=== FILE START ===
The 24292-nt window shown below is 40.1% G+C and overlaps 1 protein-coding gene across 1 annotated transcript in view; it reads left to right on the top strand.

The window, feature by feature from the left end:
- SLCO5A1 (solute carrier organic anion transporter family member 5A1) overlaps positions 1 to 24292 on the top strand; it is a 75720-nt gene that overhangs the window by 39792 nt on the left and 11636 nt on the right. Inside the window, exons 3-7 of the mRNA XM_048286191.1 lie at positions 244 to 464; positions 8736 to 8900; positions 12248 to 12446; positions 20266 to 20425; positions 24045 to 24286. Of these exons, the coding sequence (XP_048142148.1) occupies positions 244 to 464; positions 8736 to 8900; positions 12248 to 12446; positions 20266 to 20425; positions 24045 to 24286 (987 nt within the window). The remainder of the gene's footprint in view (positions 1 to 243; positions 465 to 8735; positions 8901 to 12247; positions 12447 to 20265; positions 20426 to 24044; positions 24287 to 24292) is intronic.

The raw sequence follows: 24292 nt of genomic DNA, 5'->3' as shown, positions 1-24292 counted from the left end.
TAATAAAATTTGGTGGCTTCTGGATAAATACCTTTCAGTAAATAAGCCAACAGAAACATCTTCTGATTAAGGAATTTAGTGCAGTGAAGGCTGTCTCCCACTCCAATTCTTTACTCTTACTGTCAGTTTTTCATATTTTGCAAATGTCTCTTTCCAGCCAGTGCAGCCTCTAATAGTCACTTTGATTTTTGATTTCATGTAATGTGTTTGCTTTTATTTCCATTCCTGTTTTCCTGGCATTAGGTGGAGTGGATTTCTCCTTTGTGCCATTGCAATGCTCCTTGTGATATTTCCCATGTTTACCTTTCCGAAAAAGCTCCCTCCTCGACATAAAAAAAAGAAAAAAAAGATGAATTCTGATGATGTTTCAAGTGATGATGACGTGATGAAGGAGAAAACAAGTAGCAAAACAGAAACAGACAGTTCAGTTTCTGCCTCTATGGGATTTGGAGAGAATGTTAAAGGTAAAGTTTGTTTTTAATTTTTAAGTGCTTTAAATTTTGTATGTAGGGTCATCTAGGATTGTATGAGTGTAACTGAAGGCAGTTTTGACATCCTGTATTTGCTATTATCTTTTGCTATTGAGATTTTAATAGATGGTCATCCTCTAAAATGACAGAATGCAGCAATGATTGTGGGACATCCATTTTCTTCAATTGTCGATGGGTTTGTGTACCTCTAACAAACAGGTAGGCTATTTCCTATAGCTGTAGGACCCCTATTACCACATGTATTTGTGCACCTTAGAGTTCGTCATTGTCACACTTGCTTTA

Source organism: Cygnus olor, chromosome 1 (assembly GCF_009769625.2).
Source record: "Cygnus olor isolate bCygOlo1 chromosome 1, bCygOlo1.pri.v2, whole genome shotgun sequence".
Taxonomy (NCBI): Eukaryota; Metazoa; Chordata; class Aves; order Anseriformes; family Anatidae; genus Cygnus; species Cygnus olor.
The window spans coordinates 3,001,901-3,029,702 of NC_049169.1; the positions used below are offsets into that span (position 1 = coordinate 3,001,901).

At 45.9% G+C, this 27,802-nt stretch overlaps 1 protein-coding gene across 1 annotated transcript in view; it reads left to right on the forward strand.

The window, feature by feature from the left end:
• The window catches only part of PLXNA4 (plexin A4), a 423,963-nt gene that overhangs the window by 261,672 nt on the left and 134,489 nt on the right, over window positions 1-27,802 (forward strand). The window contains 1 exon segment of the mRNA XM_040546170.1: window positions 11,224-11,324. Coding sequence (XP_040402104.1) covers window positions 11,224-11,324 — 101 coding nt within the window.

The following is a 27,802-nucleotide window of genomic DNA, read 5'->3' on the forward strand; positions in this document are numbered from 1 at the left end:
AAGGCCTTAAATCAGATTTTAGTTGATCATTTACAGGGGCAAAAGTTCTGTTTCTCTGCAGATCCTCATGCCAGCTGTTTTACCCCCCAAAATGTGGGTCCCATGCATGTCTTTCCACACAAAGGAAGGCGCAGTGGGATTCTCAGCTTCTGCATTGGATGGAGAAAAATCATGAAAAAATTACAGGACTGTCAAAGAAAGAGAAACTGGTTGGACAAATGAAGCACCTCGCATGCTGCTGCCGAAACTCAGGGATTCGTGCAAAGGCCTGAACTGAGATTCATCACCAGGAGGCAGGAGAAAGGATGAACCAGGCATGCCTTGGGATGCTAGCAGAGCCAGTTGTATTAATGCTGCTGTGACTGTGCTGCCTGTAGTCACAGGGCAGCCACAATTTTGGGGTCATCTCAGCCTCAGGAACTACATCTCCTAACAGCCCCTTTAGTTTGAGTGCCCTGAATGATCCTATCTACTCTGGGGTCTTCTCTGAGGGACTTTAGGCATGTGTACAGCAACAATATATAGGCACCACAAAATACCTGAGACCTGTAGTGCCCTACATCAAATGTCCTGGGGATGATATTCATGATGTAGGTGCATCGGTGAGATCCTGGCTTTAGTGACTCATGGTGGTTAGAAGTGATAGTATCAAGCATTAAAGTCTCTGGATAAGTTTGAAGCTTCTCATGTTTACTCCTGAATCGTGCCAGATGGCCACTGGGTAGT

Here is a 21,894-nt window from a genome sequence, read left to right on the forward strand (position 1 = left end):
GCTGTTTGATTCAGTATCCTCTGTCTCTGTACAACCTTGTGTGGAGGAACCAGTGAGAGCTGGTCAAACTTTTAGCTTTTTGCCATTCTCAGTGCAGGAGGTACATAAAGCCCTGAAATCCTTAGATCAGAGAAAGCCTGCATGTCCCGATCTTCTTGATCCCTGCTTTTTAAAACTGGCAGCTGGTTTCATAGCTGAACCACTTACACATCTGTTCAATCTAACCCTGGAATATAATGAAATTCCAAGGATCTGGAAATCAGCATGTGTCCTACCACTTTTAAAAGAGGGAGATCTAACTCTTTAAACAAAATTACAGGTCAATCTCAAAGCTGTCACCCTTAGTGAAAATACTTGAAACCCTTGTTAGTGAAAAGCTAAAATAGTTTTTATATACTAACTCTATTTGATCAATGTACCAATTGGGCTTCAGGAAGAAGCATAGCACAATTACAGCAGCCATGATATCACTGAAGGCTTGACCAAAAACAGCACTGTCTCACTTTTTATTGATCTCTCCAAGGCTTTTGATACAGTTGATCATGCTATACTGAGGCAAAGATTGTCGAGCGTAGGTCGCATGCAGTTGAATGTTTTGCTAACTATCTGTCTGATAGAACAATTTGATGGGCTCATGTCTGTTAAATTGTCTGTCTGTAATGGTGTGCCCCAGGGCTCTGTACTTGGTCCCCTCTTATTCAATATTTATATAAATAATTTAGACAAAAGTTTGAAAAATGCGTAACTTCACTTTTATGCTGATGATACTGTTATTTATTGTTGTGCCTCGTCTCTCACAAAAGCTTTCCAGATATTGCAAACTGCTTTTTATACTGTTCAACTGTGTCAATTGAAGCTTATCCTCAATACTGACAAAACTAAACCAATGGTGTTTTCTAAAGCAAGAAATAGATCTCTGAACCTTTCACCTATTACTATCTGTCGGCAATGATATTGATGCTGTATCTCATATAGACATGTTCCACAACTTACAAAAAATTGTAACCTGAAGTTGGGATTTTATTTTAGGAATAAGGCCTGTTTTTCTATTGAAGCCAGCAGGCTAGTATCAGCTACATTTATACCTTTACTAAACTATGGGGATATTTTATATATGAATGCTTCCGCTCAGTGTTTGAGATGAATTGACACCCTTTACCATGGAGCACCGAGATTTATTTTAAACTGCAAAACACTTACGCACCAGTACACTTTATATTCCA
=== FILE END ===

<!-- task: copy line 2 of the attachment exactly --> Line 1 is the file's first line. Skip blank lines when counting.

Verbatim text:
The window, feature by feature from the left end: